Johnson’s death in 1897 was followed by the opening of Cornell Heights as a residential community on the north side of Fall Creek, complete with the new Stewart Avenue bridge and electric street trolley. Ithaca Gorge’s trail and amenities were soon lost to 20th-century progress.

Cayuga Lake Scenery from Picturesque America ca 1875
Cayuga Lake scenery from “Picturesque America,” a two-volume set of books describing and illustrating the scenery of America, circa 1875.





fred ives 16x20
Lower Lodge, circa mid-1870s, was located at the northeast corner of the Lake Street bridge in Ithaca. Photo by Fred Ives


Johnson Ithaca Gorge guidebook cover
Ithaca Gorge walk guidebook cover.

Clarke F. W., Views around Ithaca: Being a Description of the Waterfalls and Ravines of This Remarkable Locality. Ithaca: Andrus, McChain & Co., 1869.

Johnson, William G. Illustrated guide book of Ithaca gorge, and its surroundings. Ithaca: Andrus, McChain & Lyons, 1873.

Kurtz, D. Morris, Ithaca and Its Resources, Being an Historical and Descriptive Sketch of the “Forest City” and Its Magnificent Scenery. Ithaca: Journal Association Book and Job Print, 1883.

Thurber, C.H. In and Out of Ithaca: A Description of the Village, the Surrounding Scenery, and Cornell University. Ithaca: Andrus & Church, 1887.

The University Guide containing an account of the Buildings, Museums and Collections of Cornell University. Ithaca: Finch & Apgar, 1875.

Articles and mentions in The Ithaca Journal and Ithaca Daily Journal found through on-line searches at New York State Historic Newspapers and Fulton History websites.

[1] Ithaca Daily Journal, 5 July 1879, page 4.

[2] Ithaca Daily Journal, 30 August 1876, page 4.

[3] Ithaca Journal, 30 May 1871, page 4.


HUANG_DARIEN Business and Editorial Portrait REIS_D20160223JR2
Photo courtesy Jon Reiss

Lynn Thommen has enjoyed a life-long interest in local history—the people, places, built structures, and events that make community. Since coming to Ithaca in 2015, she has focused on learning about the Cornell Heights neighborhood and Fall Creek gorge.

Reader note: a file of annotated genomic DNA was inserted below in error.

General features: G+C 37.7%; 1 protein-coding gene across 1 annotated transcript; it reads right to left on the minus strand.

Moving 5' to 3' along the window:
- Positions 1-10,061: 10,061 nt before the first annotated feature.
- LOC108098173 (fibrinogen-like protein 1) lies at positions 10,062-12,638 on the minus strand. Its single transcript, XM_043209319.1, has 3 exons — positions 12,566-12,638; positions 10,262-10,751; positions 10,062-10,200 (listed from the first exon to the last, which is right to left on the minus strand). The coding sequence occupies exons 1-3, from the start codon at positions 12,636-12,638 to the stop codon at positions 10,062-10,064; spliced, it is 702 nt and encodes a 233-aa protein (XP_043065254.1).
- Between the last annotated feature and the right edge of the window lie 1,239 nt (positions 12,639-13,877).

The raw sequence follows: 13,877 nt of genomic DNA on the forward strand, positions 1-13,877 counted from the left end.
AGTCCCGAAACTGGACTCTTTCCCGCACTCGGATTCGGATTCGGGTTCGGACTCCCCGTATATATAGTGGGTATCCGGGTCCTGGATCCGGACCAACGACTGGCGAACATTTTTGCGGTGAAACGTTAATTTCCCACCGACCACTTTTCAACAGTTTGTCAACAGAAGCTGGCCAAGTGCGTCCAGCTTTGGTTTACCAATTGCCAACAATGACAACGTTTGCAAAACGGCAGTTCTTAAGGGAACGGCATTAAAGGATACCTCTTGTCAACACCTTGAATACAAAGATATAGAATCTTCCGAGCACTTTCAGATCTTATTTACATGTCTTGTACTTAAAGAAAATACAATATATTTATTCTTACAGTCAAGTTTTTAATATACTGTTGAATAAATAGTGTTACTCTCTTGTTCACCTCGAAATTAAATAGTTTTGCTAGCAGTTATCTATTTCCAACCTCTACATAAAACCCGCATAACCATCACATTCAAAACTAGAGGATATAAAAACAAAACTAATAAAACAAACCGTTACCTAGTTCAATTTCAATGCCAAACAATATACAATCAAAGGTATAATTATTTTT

Previously, Lynn held senior positions at Bard Graduate Center, The Jewish Museum, American Ballet Theatre, and the Pierpont Morgan Library, and served as an officer of the Museums Council of New York City. She received a BA in art history from Colby College and a graduate degree in not-for-profit management from Binghamton University.







The Dutch Roots of Ithaca’s Dey Street

By Patricia Longoria

Dey St sign 4 19 2017

On the northwestern edge of Ithaca’s Fall Creek neighborhood, a turn from busy State Route 13 (North Meadow Street) leads to tree-lined Dey Street. Only three blocks long, the street has a relaxed, neighborhood vibe. Its tidy late-Victorian homes sit close to the street on narrow lots.

Dey St Cottages vert 4 19 2017

At one end, where Dey Street and Auburn Street meet at an acute angle, a V-shaped pocket park offers a shaded reminder to slow down and enjoy the day. On an early spring afternoon, kids play a game of baseball. Younger children shriek happily as they launch from a swing and climb on the play structure.

A three-story brick building, once home to the Ithaca Calendar Clock Company, dominates the block across from the park. The former factory currently houses a music store. From it drift the high squeak of a music student’s brass instrument and a jazz duo’s low bass strum.

Manhattan’s Dey Street